WIPO Arbitration and Mediation Center
ADMINISTRATIVE PANEL DECISION
Alfred Dunhill, Inc. v. Whois Privacy Protection Service by onamae.com / akihiro kitakata
Case No. D2016-0680
1. The Parties
The Complainant is Alfred Dunhill, Inc. of Bellevue, Switzerland, represented by Winston & Strawn LLP, United States of America.
The Respondent is Whois Privacy Protection Service by onamae.com of Tokyo, Japan / akihiro kitakata of Tokyo, Japan.
2. The Domain Name and Registrar
The disputed domain name <dunhill-premium.com> is registered with GMO Internet, Inc. d/b/a Discount-Domain.com and Onamae.com (the "Registrar").
3. Procedural History
The Complaint was filed with the WIPO Arbitration and Mediation Center (the "Center") on April 6, 2016. On April 7, 2016, the Center transmitted by email to the Registrar a request for registrar verification in connection with the disputed domain name. On April 8, 2016, the Registrar transmitted by email to the Center its verification response disclosing registrant and contact information for the disputed domain name which differed from the named Respondent and contact information in the Complaint. The Center sent an email communication to the Complainant on April 11, 2016 providing the registrant and contact information disclosed by the Registrar, and inviting the Complainant to submit an amendment to the Complaint. The Complainant filed an amended Complaint on April 13, 2016.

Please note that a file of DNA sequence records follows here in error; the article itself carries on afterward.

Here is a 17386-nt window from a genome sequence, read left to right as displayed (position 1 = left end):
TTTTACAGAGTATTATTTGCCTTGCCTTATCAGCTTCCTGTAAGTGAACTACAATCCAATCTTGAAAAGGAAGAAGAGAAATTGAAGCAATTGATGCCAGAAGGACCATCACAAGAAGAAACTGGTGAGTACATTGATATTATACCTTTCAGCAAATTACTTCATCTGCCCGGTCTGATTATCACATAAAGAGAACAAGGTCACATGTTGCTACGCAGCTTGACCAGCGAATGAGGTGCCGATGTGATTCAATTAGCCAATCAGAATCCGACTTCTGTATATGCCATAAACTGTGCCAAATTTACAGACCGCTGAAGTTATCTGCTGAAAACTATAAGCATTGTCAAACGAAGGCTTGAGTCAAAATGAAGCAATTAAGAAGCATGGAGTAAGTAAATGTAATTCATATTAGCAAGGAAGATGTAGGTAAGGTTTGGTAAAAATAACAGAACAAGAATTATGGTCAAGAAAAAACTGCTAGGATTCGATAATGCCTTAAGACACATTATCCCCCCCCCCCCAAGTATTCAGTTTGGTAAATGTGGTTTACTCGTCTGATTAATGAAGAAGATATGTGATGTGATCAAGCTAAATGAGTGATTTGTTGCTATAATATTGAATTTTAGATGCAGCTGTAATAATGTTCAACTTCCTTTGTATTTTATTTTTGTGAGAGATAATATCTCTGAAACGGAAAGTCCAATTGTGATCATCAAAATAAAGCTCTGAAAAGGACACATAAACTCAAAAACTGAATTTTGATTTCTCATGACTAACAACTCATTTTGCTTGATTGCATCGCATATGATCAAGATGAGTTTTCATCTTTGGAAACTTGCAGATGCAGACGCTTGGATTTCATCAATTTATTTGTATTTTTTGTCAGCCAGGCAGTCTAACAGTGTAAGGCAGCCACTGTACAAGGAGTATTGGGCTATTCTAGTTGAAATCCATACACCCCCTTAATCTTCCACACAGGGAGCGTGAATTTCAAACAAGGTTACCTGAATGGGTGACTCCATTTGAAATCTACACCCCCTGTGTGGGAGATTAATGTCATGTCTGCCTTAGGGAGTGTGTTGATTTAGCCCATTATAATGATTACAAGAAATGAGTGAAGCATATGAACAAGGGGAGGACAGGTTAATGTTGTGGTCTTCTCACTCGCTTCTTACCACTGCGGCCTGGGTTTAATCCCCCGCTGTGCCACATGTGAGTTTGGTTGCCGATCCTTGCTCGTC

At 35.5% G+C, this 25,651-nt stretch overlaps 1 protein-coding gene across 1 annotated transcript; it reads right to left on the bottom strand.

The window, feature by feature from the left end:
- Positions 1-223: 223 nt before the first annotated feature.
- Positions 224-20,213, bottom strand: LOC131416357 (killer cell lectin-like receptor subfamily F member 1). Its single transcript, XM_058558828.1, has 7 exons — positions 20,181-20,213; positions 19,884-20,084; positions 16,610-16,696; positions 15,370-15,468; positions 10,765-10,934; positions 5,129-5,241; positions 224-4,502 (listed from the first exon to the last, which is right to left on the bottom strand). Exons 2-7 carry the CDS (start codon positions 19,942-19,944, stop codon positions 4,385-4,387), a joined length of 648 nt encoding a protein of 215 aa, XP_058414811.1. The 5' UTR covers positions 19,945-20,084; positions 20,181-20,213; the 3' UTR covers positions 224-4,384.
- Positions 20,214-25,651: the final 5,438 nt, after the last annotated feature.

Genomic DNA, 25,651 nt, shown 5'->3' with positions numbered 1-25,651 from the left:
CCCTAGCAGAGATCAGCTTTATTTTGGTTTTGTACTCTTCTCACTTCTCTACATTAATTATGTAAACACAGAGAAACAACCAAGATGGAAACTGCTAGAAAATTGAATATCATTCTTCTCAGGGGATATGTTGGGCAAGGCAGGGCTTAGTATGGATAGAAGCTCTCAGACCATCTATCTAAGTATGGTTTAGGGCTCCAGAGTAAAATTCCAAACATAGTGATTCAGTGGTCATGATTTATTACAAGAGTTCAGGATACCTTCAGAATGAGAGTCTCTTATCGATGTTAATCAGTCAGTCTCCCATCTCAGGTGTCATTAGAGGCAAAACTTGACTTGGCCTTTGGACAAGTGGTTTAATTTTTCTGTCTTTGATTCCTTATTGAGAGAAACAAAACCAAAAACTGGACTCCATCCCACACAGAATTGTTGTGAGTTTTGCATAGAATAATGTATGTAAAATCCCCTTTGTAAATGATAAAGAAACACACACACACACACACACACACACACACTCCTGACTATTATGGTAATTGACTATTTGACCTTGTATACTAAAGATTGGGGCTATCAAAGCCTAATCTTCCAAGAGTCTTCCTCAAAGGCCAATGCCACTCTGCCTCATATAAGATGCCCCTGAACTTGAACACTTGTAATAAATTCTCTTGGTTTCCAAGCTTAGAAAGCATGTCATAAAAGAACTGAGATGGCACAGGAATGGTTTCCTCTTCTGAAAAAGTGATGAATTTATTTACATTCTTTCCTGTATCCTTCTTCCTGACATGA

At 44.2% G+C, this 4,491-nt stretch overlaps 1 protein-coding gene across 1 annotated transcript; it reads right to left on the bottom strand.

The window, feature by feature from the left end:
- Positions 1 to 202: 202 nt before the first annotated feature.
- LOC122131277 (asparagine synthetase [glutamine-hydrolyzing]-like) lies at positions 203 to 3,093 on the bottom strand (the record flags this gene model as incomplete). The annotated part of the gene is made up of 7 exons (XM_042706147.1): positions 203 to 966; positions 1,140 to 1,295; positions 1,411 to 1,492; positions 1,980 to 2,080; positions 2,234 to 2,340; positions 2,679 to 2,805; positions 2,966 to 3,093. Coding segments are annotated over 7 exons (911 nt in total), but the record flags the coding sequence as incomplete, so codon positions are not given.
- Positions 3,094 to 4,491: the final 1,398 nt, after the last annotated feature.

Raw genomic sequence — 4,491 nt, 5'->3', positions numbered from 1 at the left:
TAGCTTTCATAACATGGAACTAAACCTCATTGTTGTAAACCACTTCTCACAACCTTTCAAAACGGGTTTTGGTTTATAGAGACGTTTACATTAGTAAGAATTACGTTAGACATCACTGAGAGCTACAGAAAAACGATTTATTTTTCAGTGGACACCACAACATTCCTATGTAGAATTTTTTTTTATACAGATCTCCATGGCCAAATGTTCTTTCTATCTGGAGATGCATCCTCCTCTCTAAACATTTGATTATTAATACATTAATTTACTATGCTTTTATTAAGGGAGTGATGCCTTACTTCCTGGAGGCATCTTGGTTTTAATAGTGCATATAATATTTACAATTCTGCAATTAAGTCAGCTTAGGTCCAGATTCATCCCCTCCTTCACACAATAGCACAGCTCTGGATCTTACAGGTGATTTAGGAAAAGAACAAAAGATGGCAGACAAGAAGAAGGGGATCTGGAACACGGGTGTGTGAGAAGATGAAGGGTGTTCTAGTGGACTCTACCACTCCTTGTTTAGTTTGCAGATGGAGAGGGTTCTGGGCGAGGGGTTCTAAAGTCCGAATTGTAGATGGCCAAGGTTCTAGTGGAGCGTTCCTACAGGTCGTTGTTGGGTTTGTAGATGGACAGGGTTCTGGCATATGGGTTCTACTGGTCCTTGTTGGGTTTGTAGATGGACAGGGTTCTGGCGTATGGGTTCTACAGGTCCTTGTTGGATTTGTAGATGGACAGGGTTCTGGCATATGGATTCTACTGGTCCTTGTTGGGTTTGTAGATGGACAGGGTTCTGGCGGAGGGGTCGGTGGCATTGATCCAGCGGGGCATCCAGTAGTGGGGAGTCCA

On April 11, 2016, the Center notified the Parties in both English and Japanese that the language of the Registration Agreement for the disputed domain name was Japanese, and invited the Parties to comment on the language of the proceeding. On April 13, 2016, the Complainant requested for English to be the language of the proceeding, to which the Respondent did not reply.
The Center verified that the Complaint together with the amended Complaint satisfied the formal requirements of the Uniform Domain Name Dispute Resolution Policy (the "Policy" or "UDRP"), the Rules for Uniform Domain Name Dispute Resolution Policy (the "Rules"), and the WIPO Supplemental Rules for Uniform Domain Name Dispute Resolution Policy (the "Supplemental Rules").